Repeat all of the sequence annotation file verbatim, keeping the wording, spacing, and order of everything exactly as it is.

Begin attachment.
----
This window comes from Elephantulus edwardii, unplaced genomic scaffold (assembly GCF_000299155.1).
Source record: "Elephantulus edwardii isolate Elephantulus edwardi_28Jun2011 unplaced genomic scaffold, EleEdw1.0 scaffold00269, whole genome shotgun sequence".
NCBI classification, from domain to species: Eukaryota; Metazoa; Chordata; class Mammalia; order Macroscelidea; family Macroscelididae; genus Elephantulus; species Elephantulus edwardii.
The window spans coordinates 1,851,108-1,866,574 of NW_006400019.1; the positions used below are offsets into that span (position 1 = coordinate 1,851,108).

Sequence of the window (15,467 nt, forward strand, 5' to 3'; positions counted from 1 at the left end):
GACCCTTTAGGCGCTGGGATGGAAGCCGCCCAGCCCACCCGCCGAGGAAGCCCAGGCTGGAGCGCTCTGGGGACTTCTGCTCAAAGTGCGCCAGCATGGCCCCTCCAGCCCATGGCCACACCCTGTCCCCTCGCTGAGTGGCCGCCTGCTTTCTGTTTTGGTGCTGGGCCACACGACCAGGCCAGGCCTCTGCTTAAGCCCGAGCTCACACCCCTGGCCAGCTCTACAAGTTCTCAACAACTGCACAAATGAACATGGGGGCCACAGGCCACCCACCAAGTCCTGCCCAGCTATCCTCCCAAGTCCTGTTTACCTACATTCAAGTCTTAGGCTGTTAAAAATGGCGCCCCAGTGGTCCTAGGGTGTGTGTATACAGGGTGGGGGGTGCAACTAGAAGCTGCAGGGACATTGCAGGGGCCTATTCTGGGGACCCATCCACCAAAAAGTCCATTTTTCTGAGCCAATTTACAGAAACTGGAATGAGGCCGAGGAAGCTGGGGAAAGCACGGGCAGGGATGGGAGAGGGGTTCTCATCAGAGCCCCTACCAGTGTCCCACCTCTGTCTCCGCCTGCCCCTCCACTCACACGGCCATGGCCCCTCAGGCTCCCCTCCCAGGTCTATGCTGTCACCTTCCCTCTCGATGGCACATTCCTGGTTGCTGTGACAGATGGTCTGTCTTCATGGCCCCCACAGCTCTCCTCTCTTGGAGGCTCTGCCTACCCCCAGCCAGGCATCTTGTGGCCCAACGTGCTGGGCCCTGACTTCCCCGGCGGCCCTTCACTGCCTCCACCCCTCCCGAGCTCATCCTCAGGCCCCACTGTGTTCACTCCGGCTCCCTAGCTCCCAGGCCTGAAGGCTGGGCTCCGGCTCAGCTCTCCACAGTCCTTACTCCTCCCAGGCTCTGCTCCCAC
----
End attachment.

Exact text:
This window comes from Elephantulus edwardii, unplaced genomic scaffold (assembly GCF_000299155.1).
Source record: "Elephantulus edwardii isolate Elephantulus edwardi_28Jun2011 unplaced genomic scaffold, EleEdw1.0 scaffold00269, whole genome shotgun sequence".
NCBI classification, from domain to species: Eukaryota; Metazoa; Chordata; class Mammalia; order Macroscelidea; family Macroscelididae; genus Elephantulus; species Elephantulus edwardii.
The window spans coordinates 1,851,108-1,866,574 of NW_006400019.1; the positions used below are offsets into that span (position 1 = coordinate 1,851,108).

Sequence of the window (15,467 nt, forward strand, 5' to 3'; positions counted from 1 at the left end):
GACCCTTTAGGCGCTGGGATGGAAGCCGCCCAGCCCACCCGCCGAGGAAGCCCAGGCTGGAGCGCTCTGGGGACTTCTGCTCAAAGTGCGCCAGCATGGCCCCTCCAGCCCATGGCCACACCCTGTCCCCTCGCTGAGTGGCCGCCTGCTTTCTGTTTTGGTGCTGGGCCACACGACCAGGCCAGGCCTCTGCTTAAGCCCGAGCTCACACCCCTGGCCAGCTCTACAAGTTCTCAACAACTGCACAAATGAACATGGGGGCCACAGGCCACCCACCAAGTCCTGCCCAGCTATCCTCCCAAGTCCTGTTTACCTACATTCAAGTCTTAGGCTGTTAAAAATGGCGCCCCAGTGGTCCTAGGGTGTGTGTATACAGGGTGGGGGGTGCAACTAGAAGCTGCAGGGACATTGCAGGGGCCTATTCTGGGGACCCATCCACCAAAAAGTCCATTTTTCTGAGCCAATTTACAGAAACTGGAATGAGGCCGAGGAAGCTGGGGAAAGCACGGGCAGGGATGGGAGAGGGGTTCTCATCAGAGCCCCTACCAGTGTCCCACCTCTGTCTCCGCCTGCCCCTCCACTCACACGGCCATGGCCCCTCAGGCTCCCCTCCCAGGTCTATGCTGTCACCTTCCCTCTCGATGGCACATTCCTGGTTGCTGTGACAGATGGTCTGTCTTCATGGCCCCCACAGCTCTCCTCTCTTGGAGGCTCTGCCTACCCCCAGCCAGGCATCTTGTGGCCCAACGTGCTGGGCCCTGACTTCCCCGGCGGCCCTTCACTGCCTCCACCCCTCCCGAGCTCATCCTCAGGCCCCACTGTGTTCACTCCGGCTCCCTAGCTCCCAGGCCTGAAGGCTGGGCTCCGGCTCAGCTCTCCACAGTCCTTACTCCTCCCAGGCTCTGCTCCCAC